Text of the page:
State of Origin Game 3: Sad truth about Andrew Johns’ TV outburst at NSW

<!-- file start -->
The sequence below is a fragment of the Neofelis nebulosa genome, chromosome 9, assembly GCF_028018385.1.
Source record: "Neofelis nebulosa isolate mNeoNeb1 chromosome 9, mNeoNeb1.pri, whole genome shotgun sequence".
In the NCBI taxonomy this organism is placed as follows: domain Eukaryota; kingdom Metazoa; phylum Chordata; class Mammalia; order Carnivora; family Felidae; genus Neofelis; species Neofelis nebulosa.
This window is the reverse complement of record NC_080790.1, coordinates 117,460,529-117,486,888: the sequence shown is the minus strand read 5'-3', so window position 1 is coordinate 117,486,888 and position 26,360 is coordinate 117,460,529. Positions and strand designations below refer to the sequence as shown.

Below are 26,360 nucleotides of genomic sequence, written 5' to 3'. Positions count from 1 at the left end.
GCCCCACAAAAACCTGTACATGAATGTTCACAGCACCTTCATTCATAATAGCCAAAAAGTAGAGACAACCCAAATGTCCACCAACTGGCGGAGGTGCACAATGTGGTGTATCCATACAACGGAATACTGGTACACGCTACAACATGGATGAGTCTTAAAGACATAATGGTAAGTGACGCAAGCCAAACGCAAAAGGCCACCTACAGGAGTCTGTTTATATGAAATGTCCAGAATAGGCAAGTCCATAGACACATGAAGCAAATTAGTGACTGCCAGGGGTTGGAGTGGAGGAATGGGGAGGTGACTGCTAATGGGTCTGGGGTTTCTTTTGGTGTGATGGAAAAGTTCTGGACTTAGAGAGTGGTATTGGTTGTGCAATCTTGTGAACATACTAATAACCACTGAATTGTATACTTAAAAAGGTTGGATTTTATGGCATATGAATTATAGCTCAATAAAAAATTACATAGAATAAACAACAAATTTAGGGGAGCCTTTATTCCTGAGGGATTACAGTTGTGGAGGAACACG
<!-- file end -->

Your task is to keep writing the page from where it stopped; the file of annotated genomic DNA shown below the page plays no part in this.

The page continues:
Andrew Johns was a broken man on Wednesday night, but his post-match address exposed a far greater issue continuing to haunt NSW.Queensland, you’ve done it again.During the Maroons’ reign of dominance, which saw them win 11 of 12 series between 2006-2017, they boasted some of the greatest players the game has ever seen in Cameron Smith, Billy Slater, Johnathan Thurston and Cooper Cronk.Stream the FOX LEAGUE State of Origin Game 3 REPLAY on Kayo with no ads during play. Both full and condensed replays available to stream from 11PM AEST. New to Kayo? Start your free trial now >Even with all that talent, so often the reason for their success was pinpointed as Queensland “caring” more about Origin. Possessing the Origin “spirit”. Winning those little moments that make such a big difference.It was a myth, of course, that Queensland had more passion for the interstate contest than NSW. But so often it was the Maroons with that final, last-ditch play to steal victory — so the myth lived on.Not among the Blues, though. Rightly, they always rejected the assertion they didn’t “get” Origin like Queensland did — even as they chopped and changed players and coaches, copping criticism for not “picking and sticking” like their rivals.With a thrilling 22-12 victory on Wednesday night, those north of the Tweed added another chapter to Origin folklore, winning a game they had no right to.Losing best player Cameron Munster and winger Murray Taulagi before the match to Covid, Maroons coach Billy Slater called in two debutants. Then he lost two players to concussion in the opening three minutes.His troops should never have stood a chance, but rookie Tom Dearden was exceptional, Kalyn Ponga threatened with every touch, Daly Cherry-Evans’ kicking game was masterful and Ben Hunt stepped up to secure the Origin Shield.Queensland has now won two of the past three series — often on the back of heart, camaraderie and courage, rather than talent alone. It’s why NSW legend Andrew Johns was so glum as he fronted Nine’s post-match coverage alongside Maroons legends Smith and Paul Vautin.Told it must have been hard for him to watch, Johns replied: “Yep. It means so much.”A question from Paul Vautin about where things went wrong for NSW pushed Johns over the edge.“Why? Well, you won the big moments,” he said.“Now we have to listen to all the bulls*** from you (Queenslanders) in the next 12 months. It drives you mad.”That “bulls***” Johns was referring to is not just the usual gloating that comes with every Origin series victory, but the belief from Queenslanders they “get” Origin while NSW don’t.Johns’ glum display of what some called sour grapes wasn’t as fearsome as the extraordinary spray he delivered to NSW for failing to target an injured Thurston in 2017, but that’s what made it so sad.Once again, Queensland had pulled a rabbit out of the hat. Found life when it should have been dead.Sure, there have been instances where NSW has “done a Queensland”, like in 2019 when James Tedesco won the series with a last-minute try. But nine times out of 10 when the odds should be impossible, it’s the Maroons who have built a reputation for digging deep and doing the unthinkable.After wrapping up the series with two comprehensive wins last year, NSW coach Brad Fittler suggested his team could be on the cusp of its own dynasty, much like the one overseen by Smith, Thurston and Co. earlier this century.But anyone who genuinely believed that was living a lie. If the astonishing backs-to-the-wall victory masterminded by Wayne Bennett in 2020 didn’t already prove Queensland’s fighting spirit can’t be held at bay for long enough to create whatever constitutes a “dynasty” these days, then Wednesday night’s win certainly did.The expression on Johns’ face revealed he knew just how big the opportunity was NSW had missed.Dumb mistakes at the wrong times — be they dropped kicks, foolish no-look offloads or messy play-the-balls — killed the Blues in the end. While footy fans raved about the “greatest game of all time” at Origin level, Fittler wasn’t buying it.He lamented his side’s errors and poor decision-making, arguing in his post-match press conference if the Blues were so far short of their best, there’s no way the decider could be classed as the greatest Origin contest we’ve ever seen.When fatigue kicked in and the pressure ramped up to 11, it didn’t matter how many Penrith combinations the visitors had on the park. They defended with plenty of guts but couldn’t match Queensland where it mattered most — in those little moments and small one-percenters that ultimately separate Origin winners from Origin losers.And Andrew Johns knows it.Originally published as Sad truth about Joey’s petulant live TV Origin outburst